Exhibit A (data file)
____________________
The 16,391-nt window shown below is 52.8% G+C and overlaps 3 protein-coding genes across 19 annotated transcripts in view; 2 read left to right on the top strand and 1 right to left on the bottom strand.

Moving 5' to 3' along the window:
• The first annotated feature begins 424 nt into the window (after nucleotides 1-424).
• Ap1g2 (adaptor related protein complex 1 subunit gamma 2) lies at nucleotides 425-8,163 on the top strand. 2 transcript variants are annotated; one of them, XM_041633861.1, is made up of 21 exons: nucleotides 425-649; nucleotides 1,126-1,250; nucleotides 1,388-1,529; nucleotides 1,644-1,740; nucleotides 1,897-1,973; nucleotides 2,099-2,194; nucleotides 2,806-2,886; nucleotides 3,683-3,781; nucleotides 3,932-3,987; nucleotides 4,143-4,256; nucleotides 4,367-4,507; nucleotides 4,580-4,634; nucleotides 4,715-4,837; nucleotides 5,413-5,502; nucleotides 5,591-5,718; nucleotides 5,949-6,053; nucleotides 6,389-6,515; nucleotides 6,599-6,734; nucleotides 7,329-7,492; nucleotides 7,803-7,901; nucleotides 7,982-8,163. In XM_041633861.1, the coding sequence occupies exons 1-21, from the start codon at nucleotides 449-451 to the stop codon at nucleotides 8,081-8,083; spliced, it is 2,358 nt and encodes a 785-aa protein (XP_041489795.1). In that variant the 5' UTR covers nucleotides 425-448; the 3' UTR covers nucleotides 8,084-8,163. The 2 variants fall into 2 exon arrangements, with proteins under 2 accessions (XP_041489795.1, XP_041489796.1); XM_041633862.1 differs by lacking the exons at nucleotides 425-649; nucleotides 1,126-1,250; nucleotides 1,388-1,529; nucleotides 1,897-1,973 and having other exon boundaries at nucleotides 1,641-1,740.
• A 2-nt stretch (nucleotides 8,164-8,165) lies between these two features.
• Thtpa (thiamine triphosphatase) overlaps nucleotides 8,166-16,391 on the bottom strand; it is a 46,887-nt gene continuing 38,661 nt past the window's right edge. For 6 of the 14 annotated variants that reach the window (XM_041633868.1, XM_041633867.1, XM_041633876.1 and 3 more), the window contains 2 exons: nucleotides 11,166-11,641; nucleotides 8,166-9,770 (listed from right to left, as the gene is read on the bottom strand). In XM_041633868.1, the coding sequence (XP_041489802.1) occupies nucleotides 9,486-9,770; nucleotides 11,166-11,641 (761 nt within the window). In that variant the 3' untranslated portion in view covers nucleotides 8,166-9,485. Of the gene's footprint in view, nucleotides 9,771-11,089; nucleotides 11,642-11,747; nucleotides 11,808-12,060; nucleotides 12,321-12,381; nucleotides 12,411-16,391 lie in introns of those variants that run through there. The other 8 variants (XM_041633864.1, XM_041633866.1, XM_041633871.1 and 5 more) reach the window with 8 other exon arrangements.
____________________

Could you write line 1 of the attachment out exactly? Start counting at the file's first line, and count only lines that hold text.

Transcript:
The 16,391-nt window shown below is 52.8% G+C and overlaps 3 protein-coding genes across 19 annotated transcripts in view; 2 read left to right on the top strand and 1 right to left on the bottom strand.